Three to see: Goffin meets French flair

 - Dan Imhoff

French fans are in for a show of shot-making when La Monf meets La Goff in a huge third-round clash.

David Goffin Gaël Monfils deuxième tour Roland-Garros 2018.
David Goffin v Gael Monfils

Big because …

Two of the most agile athletes with the red dirt under foot, both boast guile in abundance. Expect every dazzling shot and scrambling retrieval to rouse a raucous French crowd. Since well and truly announcing himself with victories over Rafael Nadal and Roger Federer en route to the ATP Finals last November, deeper runs at the majors are to be expected from Belgium’s David Goffin. Former world No.6 Gaels Monfils is a perennial favourite before his home crowd and despite having endured a lean start to his season, nothing would spark a turnaround quite like a big upset on a packed stadium court in Paris where the flashy showman has a knack for rising to the occasion.

Head-to-head history

The official head-to-head record reads 2-1 in the Belgian’s favour, but one of those came when Monfils retired trailing a set in their US Open third round last season. They split two prior meetings on hard courts in 2016 – both times going to three sets – and to dig a little deeper, it was Monfils who won a Bordeaux Challenger semi-final on clay 7-5 in the third five years ago.

Form coming in

Goffin posted a solid 9-4 record with two quarter-finals and a semi-final in clay-court events leading in and survived an almighty first-round scare, surging back from two sets down – for just the second time in his career – to beat Robin Haase. He started slowly against French wildcard Corentin Moutet in the second round before reeling off 17 of the last 18 games. Monfils, by contrast, had little to be excited about with a 1-4 record on the clay leading in but after dropping the first set to wildcard compatriot Elliot Benchetrit, he was in full flight in a straight-sets hiding of Martin Klizan.

Roland-Garros history

It’s six years now since Goffin, in his Grand Slam main draw debut, reached the fourth round at Roland-Garros and drew high praise from Federer after taking a set off his idol. Four years later he reached his maiden slam quarter-final in Paris before bowing to Dominic Thiem. Last year, a horror right ankle injury ended his campaign at the third-round. A former semi-finalist and three-time quarter-finalist in Paris, Monfils boasts his strongest Grand Slam record at home with a near-74 per cent winning percentage. In 2017, he fell to Stan Wawrinka in the fourth round.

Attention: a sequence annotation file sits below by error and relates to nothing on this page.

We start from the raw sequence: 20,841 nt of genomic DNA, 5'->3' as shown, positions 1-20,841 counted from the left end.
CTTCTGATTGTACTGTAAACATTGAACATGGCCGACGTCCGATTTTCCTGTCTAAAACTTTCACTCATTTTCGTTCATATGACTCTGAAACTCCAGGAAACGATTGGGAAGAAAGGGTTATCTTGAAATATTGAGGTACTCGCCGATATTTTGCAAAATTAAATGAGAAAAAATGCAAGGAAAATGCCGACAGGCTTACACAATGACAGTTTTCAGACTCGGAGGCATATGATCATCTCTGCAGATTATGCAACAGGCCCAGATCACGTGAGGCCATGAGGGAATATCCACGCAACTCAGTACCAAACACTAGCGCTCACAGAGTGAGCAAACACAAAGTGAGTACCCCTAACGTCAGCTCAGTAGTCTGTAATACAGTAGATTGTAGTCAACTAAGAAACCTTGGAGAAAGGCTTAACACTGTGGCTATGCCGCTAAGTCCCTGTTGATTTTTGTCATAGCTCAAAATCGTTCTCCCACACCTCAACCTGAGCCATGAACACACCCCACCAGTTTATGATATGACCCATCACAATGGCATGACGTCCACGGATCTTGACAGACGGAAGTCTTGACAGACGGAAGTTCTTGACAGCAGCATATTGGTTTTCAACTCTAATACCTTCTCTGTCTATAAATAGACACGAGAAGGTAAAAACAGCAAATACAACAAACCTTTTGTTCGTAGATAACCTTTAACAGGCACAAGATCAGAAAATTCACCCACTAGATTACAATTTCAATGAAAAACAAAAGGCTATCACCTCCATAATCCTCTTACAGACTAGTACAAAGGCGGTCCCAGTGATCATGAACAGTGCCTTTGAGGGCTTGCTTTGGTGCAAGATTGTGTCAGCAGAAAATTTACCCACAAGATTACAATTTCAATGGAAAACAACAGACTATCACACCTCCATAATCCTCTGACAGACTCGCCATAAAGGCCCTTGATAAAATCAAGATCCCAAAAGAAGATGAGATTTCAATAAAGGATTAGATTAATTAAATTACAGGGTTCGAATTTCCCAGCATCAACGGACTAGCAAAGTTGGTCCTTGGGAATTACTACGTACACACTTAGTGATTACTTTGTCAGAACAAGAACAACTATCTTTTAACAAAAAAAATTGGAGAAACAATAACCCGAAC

Tactic duel

Goffin may not match his opponent’s fire-power but he is less prone to a tactical implosion, swimming in the sea of wild errors and bizarre, fluctuating energy levels seen from the Frenchman on occasions. The Belgian can’t hope for a mounting Monfils error count, however, and will not be drawn into the theatrics, attacking on the front foot where possible. Monfils, as always, is a momentum player and will channel the crowd’s energy in an attempt to hit through Goffin.

Madison Keys v Naomi Osaka

Two of the most exciting prospects on the women’s tour meet for the third time on Thursday when American Madison Keys looks to extend a 2-0 record over quirky Japanese star Naomi Osaka. Both have achieved big breakthroughs since their most recent meeting, however. For the pair of power players, it has always been a matter of finding the consistency to match their flashy shot-making. Keys did so to reach her first Grand Slam final at last year’s US Open while an unseeded Osaka came as a bolt from the blue to win seven straight matches and bag the Indian Wells title in March.

Grigor Dimitrov v Fernando Verdasco

Since landing his biggest title to date at the season-ending ATP Finals in 2017, Dimitrov finds himself still searching for that elusive Grand Slam trophy. Chances are it won’t come in Paris but after a gutsy five-set performance, after which he kissed his knees in thanks for helping him wear down Jared Donaldson on Wednesday, the Bulgarian is on the cusp of reaching the fourth round in Paris for the first time. For all his ability on any surface, Roland-Garros remains the only major Fernando Verdasco has not reached the quarter-finals but six fourth-round showings are nothing to sneeze at. All four of the pair’s meetings have gone to three sets with Verdasco winning their sole battle this season in the second round at Indian Wells.